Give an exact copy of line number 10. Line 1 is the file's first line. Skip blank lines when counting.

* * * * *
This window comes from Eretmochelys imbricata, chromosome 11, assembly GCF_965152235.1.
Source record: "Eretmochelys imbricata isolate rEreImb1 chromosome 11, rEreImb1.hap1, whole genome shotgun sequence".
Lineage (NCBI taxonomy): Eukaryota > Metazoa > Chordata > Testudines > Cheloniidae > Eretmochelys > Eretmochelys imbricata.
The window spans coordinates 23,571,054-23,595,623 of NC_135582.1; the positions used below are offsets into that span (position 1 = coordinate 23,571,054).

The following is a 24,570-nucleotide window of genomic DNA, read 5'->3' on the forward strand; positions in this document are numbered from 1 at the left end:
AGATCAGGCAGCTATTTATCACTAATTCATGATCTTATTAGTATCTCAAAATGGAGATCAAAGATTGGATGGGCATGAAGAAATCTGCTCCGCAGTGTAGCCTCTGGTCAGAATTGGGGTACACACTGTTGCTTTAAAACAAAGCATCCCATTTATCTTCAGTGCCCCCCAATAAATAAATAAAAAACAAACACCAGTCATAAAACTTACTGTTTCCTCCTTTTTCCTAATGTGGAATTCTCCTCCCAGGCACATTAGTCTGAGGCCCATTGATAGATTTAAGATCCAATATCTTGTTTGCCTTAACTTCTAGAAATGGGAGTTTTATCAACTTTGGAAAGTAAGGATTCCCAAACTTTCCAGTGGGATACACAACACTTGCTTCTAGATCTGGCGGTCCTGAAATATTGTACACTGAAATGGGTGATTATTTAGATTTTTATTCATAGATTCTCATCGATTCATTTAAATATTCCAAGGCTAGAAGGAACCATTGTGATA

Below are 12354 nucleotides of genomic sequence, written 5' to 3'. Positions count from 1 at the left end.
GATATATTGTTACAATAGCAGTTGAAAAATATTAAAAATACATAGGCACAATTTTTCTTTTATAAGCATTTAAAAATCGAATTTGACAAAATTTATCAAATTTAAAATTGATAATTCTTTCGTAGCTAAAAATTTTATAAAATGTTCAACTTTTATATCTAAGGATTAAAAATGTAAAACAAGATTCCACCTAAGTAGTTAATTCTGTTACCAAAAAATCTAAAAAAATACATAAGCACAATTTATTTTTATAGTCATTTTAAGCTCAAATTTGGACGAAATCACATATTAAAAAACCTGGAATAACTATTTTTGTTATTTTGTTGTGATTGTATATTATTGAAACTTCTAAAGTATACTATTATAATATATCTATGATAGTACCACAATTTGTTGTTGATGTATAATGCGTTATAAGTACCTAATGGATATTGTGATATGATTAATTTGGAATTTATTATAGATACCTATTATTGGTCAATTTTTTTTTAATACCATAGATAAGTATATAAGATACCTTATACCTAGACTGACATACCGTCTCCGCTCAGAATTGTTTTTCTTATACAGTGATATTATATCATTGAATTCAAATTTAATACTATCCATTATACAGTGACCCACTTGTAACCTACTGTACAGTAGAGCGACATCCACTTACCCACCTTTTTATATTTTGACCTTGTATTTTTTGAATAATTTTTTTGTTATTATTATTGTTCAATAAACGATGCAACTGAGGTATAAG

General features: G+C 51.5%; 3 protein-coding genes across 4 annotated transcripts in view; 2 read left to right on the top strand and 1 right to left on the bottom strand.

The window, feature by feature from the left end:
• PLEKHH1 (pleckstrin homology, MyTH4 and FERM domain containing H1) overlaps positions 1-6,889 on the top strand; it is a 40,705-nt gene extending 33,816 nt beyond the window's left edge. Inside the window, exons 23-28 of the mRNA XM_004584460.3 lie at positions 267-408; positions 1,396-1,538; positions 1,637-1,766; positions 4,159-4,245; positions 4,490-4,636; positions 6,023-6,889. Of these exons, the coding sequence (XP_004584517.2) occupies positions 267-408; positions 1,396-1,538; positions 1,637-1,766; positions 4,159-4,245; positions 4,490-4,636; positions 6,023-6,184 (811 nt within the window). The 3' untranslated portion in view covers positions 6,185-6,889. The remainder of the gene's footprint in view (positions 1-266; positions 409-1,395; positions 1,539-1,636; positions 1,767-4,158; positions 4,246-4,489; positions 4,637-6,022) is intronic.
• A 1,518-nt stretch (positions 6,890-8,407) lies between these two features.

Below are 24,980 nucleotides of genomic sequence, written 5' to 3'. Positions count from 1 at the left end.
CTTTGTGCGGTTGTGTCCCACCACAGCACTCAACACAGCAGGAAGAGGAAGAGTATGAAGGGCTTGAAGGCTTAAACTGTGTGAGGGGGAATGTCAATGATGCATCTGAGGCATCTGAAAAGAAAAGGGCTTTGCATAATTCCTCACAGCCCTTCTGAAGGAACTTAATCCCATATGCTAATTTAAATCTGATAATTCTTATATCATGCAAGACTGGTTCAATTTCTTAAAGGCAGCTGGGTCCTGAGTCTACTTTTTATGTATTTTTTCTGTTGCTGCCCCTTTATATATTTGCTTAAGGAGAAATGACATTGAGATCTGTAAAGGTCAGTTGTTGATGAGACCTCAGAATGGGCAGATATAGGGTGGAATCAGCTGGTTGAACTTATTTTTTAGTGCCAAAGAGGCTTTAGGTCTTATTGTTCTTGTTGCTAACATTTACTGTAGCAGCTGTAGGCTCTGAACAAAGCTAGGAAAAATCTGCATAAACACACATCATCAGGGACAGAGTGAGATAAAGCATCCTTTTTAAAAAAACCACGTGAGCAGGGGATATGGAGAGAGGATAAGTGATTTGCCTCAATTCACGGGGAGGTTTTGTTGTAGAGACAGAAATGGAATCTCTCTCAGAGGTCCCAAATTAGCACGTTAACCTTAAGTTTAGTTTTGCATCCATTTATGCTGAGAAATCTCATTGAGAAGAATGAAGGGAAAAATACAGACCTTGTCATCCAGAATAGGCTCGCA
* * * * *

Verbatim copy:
The window, feature by feature from the left end: